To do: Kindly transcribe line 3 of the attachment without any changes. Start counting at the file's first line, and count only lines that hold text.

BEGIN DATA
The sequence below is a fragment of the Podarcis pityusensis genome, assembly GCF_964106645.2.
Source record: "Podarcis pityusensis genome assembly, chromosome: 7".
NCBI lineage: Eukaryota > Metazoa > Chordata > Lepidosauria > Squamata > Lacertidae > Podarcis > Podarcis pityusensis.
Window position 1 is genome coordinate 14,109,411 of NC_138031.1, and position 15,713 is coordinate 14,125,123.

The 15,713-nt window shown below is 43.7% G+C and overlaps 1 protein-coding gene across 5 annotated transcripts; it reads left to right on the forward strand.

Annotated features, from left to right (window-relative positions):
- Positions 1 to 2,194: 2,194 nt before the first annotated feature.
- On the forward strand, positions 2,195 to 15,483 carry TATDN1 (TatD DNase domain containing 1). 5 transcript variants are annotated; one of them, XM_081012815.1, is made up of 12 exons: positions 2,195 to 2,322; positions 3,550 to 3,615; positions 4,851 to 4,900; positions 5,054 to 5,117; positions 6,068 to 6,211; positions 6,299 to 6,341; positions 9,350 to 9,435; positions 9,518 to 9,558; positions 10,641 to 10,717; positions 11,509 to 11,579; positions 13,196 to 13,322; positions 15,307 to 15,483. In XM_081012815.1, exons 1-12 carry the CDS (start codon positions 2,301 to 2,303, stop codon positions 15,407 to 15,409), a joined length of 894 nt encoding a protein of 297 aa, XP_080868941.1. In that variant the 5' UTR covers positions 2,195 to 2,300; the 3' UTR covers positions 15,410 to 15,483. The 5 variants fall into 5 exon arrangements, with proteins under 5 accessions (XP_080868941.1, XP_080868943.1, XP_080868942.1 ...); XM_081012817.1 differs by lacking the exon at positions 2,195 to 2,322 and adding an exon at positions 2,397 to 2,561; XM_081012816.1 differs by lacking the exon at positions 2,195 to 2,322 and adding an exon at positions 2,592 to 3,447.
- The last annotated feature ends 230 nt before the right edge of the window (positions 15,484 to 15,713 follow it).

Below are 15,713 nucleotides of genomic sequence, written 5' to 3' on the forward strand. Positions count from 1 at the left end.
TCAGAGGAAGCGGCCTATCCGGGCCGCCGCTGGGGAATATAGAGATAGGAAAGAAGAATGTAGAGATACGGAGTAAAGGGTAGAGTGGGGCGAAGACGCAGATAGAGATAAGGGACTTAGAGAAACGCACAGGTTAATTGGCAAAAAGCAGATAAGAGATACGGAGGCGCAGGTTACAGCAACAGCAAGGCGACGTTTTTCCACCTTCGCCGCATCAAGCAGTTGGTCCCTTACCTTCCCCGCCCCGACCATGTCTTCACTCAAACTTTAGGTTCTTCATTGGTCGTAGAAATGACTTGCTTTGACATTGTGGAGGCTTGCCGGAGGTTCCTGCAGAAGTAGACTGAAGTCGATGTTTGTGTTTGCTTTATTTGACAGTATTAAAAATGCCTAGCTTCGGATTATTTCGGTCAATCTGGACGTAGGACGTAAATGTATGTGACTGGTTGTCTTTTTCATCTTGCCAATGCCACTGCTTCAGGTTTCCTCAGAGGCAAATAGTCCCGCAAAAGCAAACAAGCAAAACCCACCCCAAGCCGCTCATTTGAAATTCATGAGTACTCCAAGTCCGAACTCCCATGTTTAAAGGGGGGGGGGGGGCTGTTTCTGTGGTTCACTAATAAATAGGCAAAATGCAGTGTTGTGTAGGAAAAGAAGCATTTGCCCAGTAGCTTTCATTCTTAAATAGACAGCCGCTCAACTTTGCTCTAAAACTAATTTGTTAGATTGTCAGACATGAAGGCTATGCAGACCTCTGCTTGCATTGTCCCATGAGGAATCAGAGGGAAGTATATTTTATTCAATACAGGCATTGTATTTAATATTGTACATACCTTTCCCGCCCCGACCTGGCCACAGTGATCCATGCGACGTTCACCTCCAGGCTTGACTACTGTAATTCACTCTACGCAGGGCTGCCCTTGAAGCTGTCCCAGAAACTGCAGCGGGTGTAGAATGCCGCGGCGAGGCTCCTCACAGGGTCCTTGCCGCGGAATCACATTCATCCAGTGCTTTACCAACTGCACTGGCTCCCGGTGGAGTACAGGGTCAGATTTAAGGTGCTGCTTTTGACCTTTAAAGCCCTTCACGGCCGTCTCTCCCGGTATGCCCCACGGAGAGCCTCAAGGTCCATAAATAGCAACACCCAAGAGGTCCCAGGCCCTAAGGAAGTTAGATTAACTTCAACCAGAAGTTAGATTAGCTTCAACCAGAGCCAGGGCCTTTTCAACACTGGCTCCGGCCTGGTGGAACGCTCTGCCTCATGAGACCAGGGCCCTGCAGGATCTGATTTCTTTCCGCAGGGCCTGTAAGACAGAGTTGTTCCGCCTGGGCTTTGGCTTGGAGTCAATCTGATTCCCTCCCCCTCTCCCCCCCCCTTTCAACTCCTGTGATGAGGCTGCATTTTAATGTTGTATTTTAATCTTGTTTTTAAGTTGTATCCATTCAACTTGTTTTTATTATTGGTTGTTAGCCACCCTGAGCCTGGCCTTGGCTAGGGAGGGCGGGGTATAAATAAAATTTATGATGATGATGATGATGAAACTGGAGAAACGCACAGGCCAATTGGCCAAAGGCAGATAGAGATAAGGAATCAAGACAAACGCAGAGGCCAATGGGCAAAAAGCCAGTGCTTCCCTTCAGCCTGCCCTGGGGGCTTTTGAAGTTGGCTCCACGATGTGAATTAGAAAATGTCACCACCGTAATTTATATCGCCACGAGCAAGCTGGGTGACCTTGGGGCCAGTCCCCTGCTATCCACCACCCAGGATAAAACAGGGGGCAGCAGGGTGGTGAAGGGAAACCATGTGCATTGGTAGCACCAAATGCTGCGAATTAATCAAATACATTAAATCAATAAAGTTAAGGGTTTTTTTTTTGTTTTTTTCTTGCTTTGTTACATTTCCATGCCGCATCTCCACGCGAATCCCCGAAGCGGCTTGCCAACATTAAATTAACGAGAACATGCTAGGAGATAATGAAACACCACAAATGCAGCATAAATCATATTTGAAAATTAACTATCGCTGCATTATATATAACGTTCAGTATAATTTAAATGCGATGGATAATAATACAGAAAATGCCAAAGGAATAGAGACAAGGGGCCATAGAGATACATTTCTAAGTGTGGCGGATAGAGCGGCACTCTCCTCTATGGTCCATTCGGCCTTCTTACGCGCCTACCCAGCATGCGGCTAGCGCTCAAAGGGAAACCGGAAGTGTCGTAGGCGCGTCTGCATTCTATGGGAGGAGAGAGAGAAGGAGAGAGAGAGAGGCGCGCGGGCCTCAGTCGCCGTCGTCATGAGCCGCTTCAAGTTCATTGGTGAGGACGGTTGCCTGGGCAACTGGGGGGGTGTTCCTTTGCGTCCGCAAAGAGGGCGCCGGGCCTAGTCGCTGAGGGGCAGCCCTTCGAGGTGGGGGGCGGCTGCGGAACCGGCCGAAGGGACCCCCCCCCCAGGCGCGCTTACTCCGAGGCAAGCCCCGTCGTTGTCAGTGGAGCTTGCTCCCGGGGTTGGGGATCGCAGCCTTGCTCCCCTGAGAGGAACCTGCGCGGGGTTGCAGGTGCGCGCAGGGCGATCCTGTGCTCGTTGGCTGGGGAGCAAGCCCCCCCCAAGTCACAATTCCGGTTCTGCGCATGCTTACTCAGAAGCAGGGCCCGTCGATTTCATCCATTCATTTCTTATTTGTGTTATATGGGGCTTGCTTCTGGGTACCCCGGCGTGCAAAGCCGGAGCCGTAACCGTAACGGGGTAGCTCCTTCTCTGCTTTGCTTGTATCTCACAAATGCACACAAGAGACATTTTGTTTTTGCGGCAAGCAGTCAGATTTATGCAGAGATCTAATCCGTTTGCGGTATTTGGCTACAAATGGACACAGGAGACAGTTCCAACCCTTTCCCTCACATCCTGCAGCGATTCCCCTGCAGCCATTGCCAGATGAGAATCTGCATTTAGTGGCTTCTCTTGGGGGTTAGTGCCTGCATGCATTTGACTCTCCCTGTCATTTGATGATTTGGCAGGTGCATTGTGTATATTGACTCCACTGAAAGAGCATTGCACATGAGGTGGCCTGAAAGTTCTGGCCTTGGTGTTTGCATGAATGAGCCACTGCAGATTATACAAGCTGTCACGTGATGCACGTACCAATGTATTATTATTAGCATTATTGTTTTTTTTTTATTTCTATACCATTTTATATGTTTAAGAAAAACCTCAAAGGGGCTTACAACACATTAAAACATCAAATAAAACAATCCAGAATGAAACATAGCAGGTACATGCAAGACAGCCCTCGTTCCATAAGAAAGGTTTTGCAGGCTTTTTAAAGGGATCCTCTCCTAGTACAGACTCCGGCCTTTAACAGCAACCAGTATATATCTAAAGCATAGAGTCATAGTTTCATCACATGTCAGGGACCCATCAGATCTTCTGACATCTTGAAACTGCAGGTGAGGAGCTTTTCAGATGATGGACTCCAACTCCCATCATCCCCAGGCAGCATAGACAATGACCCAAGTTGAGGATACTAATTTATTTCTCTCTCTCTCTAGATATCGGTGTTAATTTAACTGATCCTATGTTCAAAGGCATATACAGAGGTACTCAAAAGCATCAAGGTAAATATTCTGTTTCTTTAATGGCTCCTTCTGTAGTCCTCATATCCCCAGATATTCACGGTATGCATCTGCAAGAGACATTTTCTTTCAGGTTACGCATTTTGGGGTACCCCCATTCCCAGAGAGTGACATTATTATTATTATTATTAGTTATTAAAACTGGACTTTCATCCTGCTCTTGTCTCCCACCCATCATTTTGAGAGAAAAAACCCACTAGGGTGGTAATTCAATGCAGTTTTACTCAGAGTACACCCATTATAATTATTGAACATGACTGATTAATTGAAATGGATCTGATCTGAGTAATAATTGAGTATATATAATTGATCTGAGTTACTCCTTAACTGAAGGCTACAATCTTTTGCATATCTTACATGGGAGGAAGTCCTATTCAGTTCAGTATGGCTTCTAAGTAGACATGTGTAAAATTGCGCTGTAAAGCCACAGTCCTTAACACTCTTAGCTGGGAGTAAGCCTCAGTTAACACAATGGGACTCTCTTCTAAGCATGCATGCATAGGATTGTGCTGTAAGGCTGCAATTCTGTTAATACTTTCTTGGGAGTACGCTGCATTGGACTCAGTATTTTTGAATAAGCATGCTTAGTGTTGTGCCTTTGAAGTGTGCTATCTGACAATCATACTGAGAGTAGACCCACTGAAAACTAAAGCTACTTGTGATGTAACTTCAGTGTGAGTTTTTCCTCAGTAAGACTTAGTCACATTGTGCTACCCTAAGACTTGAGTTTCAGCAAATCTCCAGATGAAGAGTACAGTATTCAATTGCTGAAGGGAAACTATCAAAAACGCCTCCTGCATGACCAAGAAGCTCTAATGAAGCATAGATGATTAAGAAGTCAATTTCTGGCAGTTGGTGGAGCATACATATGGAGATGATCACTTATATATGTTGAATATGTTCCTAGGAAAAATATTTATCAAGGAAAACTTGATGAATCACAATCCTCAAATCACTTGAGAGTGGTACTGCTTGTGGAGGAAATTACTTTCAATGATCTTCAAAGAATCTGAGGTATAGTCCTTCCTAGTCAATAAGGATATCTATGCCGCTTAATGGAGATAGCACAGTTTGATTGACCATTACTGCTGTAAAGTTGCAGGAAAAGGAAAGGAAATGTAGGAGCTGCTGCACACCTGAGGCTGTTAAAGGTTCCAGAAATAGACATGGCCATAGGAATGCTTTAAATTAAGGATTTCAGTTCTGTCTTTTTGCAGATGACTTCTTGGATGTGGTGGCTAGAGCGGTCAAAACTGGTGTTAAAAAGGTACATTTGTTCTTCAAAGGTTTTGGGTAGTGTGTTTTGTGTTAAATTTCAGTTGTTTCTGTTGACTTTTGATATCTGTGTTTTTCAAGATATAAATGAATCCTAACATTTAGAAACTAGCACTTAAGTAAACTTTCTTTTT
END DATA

NCBI lineage: Eukaryota > Metazoa > Chordata > Lepidosauria > Squamata > Lacertidae > Podarcis > Podarcis pityusensis.